Angeline Makore: Sparking the Resilience, Empowerment, Activism and Development of girls and young women

Interviewed and edited by Edinah Masanga

AngieAngel Makore is a young woman on a mission. She is a passionate activist for women and girls rights. She is also studying psychology. She shares her vision with us.

Who is Angel Makore?

I’m a women and girls rights activist and a student psychologist. I run a not for profit organization called Sparking the Resilience, Empowerment, Activism and Development of girls and young women (Spark R.E.A.D). The mission of the organization is to address and redress challenges faced by girls and young women we do this through advocacy, community outreach, psycho-social support, and research.

A typical example of my work is offering counseling and psycho-social support to victims of child marriages or offering information on family planning and HIV/AIDS to young women.

And how did this vision come about? What made you say I want to start an organization for girls, I want to be an activist for women?

My personal experiences and background inspired me to change the lives of girls in my country. Many girls and women in Zimbabwe especially those living in marginalized and poverty stricken areas faces various challenges such as early forced child marriages, gender-based violence, lack of quality education, lack of sexual reproductive health and rights information and services. In order to contribute towards improving the situation, I began to find ways to tackle such problems.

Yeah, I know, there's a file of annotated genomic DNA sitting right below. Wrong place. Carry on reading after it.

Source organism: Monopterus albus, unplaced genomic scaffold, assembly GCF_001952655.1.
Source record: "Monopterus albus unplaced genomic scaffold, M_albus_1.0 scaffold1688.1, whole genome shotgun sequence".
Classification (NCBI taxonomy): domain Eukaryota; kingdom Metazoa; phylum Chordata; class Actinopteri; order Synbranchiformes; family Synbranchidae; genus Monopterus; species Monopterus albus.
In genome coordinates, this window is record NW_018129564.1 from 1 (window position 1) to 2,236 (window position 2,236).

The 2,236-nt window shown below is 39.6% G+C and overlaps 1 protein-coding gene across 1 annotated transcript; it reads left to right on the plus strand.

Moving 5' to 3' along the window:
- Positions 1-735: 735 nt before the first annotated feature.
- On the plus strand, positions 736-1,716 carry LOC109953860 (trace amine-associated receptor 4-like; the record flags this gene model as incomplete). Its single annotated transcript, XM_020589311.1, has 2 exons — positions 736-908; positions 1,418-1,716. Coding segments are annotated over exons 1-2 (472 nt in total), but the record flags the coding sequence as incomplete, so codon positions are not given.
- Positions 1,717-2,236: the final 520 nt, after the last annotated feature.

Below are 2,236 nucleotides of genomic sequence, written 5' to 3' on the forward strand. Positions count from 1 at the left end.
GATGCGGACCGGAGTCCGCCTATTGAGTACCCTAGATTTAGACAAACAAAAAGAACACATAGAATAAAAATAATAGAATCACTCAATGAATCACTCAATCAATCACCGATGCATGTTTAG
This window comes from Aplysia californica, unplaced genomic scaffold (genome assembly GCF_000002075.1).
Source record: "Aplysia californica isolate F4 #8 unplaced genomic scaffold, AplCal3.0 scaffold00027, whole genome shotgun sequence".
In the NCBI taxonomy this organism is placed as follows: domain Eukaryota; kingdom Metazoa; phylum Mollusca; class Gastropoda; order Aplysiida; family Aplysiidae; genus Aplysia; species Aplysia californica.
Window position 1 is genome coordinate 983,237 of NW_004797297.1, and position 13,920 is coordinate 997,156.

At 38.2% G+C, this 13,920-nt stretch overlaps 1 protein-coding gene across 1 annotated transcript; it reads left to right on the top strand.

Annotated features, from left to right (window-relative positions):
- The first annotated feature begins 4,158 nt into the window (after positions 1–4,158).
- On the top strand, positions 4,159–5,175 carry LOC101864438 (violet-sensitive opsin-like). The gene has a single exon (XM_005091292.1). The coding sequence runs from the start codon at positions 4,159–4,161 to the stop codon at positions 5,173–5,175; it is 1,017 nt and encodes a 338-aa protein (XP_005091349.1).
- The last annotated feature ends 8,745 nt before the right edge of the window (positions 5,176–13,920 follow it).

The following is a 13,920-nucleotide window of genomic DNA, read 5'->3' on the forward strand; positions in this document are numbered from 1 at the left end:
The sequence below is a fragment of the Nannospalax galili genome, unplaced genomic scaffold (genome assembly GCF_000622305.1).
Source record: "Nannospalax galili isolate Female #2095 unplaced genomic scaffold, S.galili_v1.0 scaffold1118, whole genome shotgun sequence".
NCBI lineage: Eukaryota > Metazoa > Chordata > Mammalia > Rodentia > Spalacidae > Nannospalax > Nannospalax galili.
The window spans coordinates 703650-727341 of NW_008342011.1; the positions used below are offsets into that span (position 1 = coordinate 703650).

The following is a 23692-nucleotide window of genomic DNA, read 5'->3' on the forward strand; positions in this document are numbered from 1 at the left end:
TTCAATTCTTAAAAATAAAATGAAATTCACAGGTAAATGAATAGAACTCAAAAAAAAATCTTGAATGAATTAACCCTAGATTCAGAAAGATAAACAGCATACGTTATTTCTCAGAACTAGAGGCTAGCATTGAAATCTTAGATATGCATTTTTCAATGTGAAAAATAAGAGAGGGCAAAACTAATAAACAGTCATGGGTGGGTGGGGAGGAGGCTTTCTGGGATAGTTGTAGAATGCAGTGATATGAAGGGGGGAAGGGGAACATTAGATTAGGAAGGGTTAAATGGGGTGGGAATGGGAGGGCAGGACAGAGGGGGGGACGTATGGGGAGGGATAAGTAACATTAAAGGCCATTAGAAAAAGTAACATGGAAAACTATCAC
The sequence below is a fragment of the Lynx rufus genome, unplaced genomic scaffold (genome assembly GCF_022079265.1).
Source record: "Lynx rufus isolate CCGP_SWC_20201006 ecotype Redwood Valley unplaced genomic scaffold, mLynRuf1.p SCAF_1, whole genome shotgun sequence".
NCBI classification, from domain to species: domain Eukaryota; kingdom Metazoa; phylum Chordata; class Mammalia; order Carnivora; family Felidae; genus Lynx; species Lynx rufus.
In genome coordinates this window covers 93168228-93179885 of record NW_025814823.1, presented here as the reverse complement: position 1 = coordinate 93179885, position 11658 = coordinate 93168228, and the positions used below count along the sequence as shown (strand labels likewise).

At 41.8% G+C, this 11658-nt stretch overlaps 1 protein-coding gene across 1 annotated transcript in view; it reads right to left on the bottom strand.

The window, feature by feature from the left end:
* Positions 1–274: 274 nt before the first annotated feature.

Do you have any role models whose work or life inspires you?

I’m inspired by women and girls who against all odds are championing the rights of girls and women the world-over.

One of them is Malala Yousafzai who is an advocate for girls’ education.

Share with us any challenges.

I face a diverse range of challenges in my work. These include patriarchal beliefs that a woman cannot lead. As a young woman, it is very difficult to be in a decision-making position without facing criticism from male counterparts. In addition, cultural and religious beliefs also hinder my work to empower girl children. More so, as a grassroots organization, it is highly difficult to get funding or support to advance our work.

Angie, you are an amazing young woman. What would be your word of advice to other young women out there?

My advice for women and girls is determination and passion in whatever you do. Despite your current circumstances, you will be able to break the barriers.